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Marginalized voices are ignored in favor of nuclear development

How Nuclear Waste Impacts Marginalized Communities, Geopolitics. By Ainsley Lawrence -June 11, 2021

(Amazingly, this excerpt comes from a quite enthusiastic pro nuclear article)

‘………………..Marginalized Voices are Ignored in Favor of Nuclear Development.

All over the world, nuclear power plants are planned and developed within communities that do not want them and question their safety. Yet, corporations press on with their plans. One prominent example occurred in the aftermath of the Fukushima nuclear disaster, in which an estimated 32 million people were affected.

Marginalized Voices are Ignored in Favor of Nuclear Development

All over the world, nuclear power plants are planned and developed within communities that do not want them and question their safety. Yet, corporations press on with their plans. One prominent example occurred in the aftermath of the Fukushima nuclear disaster, in which an estimated 32 million people were affected.

As a direct consequence of their being ignored, marginalized communities like those below the poverty level or with higher populations of minority groups tend to live closer to nuclear power plants. According to Stanford University research, a larger percentage of African Americans lived within 50 miles of nuclear power plants than their white peers.

Infamously, Chernobyl represents exactly what happens to marginalized communities when a nuclear disaster occurs. The city’s many subsistence farmers found themselves suddenly without the means to make a living when the disaster occurred. As a result, they were forced to rely on government subsistence to make ends meet, and many have either returned or stayed in the region where housing is cheaper.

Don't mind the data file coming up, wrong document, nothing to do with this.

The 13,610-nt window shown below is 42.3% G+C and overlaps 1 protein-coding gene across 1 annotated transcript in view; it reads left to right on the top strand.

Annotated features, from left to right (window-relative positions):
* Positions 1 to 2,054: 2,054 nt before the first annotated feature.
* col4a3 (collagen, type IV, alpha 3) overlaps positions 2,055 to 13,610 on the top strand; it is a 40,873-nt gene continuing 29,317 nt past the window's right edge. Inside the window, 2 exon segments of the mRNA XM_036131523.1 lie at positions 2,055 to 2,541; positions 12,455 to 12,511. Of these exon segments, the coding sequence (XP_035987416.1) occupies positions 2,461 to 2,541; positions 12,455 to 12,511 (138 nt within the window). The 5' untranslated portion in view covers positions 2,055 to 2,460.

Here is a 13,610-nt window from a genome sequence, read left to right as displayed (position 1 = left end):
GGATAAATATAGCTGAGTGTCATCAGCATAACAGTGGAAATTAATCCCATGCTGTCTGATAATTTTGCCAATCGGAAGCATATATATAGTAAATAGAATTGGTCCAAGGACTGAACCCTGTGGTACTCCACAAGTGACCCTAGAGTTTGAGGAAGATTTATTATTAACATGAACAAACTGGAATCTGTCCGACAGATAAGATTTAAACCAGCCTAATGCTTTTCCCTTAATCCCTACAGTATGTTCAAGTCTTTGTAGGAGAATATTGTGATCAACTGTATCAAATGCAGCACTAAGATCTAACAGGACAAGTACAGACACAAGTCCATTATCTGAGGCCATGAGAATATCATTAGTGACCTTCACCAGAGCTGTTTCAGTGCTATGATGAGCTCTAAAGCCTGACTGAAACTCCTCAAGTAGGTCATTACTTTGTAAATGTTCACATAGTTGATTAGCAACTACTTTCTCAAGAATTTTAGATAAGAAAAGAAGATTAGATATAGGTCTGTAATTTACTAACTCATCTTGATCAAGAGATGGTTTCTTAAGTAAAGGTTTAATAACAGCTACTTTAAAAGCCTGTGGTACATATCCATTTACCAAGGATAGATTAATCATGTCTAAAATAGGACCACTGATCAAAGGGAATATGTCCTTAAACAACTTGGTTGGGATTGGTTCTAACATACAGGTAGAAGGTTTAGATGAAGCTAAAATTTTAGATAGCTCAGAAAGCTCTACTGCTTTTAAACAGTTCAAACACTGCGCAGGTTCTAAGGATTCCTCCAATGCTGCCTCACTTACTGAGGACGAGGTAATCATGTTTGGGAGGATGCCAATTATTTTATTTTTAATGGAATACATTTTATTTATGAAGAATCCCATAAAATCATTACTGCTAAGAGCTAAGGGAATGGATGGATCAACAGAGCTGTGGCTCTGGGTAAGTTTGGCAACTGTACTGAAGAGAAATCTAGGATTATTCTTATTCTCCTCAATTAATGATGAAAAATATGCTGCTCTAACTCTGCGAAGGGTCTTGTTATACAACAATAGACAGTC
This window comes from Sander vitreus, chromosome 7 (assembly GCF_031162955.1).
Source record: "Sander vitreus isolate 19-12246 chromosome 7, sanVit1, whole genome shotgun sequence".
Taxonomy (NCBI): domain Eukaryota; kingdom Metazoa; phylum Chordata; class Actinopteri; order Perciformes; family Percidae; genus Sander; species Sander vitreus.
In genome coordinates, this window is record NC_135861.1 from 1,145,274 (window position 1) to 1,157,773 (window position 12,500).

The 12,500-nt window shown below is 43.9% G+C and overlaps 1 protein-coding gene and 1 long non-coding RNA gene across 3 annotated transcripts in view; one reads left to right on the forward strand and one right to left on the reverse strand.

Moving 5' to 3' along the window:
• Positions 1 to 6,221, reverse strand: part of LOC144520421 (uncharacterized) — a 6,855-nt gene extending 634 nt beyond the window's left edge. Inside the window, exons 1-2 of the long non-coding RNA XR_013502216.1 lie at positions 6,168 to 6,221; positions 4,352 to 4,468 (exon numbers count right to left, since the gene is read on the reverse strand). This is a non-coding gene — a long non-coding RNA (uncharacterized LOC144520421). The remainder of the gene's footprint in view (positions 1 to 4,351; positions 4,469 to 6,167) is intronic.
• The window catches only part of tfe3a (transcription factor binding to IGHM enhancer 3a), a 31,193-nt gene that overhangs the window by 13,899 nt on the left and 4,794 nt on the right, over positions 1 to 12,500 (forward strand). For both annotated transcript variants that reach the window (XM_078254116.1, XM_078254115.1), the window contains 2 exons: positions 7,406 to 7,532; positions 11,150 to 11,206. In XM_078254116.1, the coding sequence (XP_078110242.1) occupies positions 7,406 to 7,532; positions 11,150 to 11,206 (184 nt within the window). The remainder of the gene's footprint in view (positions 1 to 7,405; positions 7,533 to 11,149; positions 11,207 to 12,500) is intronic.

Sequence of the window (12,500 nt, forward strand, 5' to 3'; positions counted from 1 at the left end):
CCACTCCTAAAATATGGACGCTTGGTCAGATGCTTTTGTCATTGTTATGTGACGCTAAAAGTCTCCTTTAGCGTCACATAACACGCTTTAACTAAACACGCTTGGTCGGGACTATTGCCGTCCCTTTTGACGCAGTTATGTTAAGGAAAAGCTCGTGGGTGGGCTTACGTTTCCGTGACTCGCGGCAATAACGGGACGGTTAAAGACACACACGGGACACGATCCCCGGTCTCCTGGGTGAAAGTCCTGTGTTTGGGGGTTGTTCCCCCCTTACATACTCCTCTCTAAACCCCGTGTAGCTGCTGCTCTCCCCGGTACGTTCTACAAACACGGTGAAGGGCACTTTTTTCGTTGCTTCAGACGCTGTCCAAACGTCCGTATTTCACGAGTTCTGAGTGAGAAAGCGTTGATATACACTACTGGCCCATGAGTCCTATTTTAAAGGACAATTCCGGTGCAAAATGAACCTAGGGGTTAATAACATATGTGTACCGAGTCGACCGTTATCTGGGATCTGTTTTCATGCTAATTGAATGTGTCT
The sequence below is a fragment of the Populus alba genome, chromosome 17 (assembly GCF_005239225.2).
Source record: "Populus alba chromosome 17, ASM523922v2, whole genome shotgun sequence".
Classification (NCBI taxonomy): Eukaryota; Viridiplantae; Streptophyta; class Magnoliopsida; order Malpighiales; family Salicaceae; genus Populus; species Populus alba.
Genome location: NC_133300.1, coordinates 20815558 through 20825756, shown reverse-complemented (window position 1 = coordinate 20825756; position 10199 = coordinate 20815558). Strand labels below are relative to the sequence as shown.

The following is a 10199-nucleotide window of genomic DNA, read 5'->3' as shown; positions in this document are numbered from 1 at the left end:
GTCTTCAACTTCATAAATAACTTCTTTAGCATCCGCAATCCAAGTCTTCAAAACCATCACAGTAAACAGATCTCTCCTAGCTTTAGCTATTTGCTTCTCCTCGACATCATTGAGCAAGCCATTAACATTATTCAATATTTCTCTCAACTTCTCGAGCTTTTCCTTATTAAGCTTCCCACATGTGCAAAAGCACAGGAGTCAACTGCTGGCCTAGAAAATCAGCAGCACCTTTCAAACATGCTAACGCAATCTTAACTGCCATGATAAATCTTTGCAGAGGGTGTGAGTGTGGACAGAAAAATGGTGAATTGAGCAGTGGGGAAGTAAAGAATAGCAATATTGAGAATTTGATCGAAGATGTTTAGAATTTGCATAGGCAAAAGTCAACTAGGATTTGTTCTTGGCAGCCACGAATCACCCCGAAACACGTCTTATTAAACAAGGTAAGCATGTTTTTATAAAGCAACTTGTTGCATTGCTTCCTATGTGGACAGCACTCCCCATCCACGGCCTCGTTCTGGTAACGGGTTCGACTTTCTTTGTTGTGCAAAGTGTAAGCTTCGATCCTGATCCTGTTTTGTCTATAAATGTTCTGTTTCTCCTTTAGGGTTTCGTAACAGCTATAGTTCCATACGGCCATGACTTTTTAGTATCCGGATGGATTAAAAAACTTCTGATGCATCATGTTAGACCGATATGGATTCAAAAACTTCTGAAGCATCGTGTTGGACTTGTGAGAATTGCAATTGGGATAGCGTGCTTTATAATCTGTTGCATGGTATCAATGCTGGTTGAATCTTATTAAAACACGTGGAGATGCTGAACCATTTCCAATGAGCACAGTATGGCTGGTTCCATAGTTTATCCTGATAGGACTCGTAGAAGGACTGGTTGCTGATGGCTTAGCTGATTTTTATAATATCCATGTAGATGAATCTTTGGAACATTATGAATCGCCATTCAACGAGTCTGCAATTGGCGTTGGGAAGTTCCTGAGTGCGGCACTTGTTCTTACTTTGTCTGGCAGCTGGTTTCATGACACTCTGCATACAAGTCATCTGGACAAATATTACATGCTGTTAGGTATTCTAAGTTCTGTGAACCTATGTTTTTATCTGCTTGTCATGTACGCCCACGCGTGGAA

Because the risks associated with nuclear power lower property values, lower-income families both already live in planned sites for nuclear development or come to live there after they’re built. This means when a disaster occurs, it is the poor who face more of the devastation. 

Protections Aren’t for Everyone

The leaks at the Savannah River nuclear site in the American South showcased just how racially and financially disparate the effects tend to be when dealing with dangerous nuclear waste. From the evidence that emerged that black workers were frequently sent into high-radiation areas without the proper protection to the lack of job mobility experienced by the same, historically marginalized workers and the larger black community in Savannah River took a disproportionate amount of the fallout.

There were at least 30 cases of cancer and ailments associated with the Savannah River site in its earlier days, but the leaks of nuclear containments continue to give the community health concerns, especially when it comes to the availability of safe drinking water. Poor water quality can lead to illness and even death. When polluted with radiation, the effects of contaminated drinking water can be even worse.

But Stanford research shows that ionizing radiation standards are designed more to protect adult males. For nuclear facility workers, even these standards can be waived, allowing facility owners to expose workers to as much as 50 times more radiation than is allowed for the common citizen. Often, these workers don’t even receive hazard pay.

Minority and low-income communities are at higher risk of the radiation pumped via nuclear waste into their communities because of their proximity. At the same, these communities have statistically higher levels of women and children. These risk factors, much like the reasons nuclear power plants are built in these areas in the first place, perpetuate racist and classist outcomes………

June 12, 2021 - Posted by | civil liberties, health, USA

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